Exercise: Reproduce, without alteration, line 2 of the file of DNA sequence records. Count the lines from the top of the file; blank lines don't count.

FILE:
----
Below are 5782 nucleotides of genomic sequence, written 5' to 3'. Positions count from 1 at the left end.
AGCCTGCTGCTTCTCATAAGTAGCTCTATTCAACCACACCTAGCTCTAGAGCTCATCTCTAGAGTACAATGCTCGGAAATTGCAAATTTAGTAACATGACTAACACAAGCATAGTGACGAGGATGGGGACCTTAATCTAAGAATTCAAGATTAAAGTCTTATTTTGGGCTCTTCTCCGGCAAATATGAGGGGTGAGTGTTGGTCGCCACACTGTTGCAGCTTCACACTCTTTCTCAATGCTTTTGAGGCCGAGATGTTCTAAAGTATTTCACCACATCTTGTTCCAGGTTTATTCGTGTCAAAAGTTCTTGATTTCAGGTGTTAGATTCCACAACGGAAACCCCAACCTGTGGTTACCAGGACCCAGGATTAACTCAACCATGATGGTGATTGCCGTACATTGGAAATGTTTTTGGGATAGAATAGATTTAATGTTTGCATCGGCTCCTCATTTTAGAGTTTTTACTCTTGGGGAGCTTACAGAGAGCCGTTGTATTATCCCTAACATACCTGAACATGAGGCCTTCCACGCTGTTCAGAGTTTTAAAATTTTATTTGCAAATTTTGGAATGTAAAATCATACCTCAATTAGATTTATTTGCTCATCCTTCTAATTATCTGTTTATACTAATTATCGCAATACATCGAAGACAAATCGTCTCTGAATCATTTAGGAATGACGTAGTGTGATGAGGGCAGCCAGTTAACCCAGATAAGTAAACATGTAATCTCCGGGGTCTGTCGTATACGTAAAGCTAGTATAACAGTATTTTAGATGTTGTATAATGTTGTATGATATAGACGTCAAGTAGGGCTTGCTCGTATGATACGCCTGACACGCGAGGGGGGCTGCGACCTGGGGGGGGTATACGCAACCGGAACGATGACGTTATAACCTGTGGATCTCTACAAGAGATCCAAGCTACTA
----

AGCCTGCTGCTTCTCATAAGTAGCTCTATTCAACCACACCTAGCTCTAGAGCTCATCTCTAGAGTACAATGCTCGGAAATTGCAAATTTAGTAACATGACTAACACAAGCATAGTGACGAGGATGGGGACCTTAATCTAAGAATTCAAGATTAAAGTCTTATTTTGGGCTCTTCTCCGGCAAATATGAGGGGTGAGTGTTGGTCGCCACACTGTTGCAGCTTCACACTCTTTCTCAATGCTTTTGAGGCCGAGATGTTCTAAAGTATTTCACCACATCTTGTTCCAGGTTTATTCGTGTCAAAAGTTCTTGATTTCAGGTGTTAGATTCCACAACGGAAACCCCAACCTGTGGTTACCAGGACCCAGGATTAACTCAACCATGATGGTGATTGCCGTACATTGGAAATGTTTTTGGGATAGAATAGATTTAATGTTTGCATCGGCTCCTCATTTTAGAGTTTTTACTCTTGGGGAGCTTACAGAGAGCCGTTGTATTATCCCTAACATACCTGAACATGAGGCCTTCCACGCTGTTCAGAGTTTTAAAATTTTATTTGCAAATTTTGGAATGTAAAATCATACCTCAATTAGATTTATTTGCTCATCCTTCTAATTATCTGTTTATACTAATTATCGCAATACATCGAAGACAAATCGTCTCTGAATCATTTAGGAATGACGTAGTGTGATGAGGGCAGCCAGTTAACCCAGATAAGTAAACATGTAATCTCCGGGGTCTGTCGTATACGTAAAGCTAGTATAACAGTATTTTAGATGTTGTATAATGTTGTATGATATAGACGTCAAGTAGGGCTTGCTCGTATGATACGCCTGACACGCGAGGGGGGCTGCGACCTGGGGGGGGTATACGCAACCGGAACGATGACGTTATAACCTGTGGATCTCTACAAGAGATCCAAGCTACTA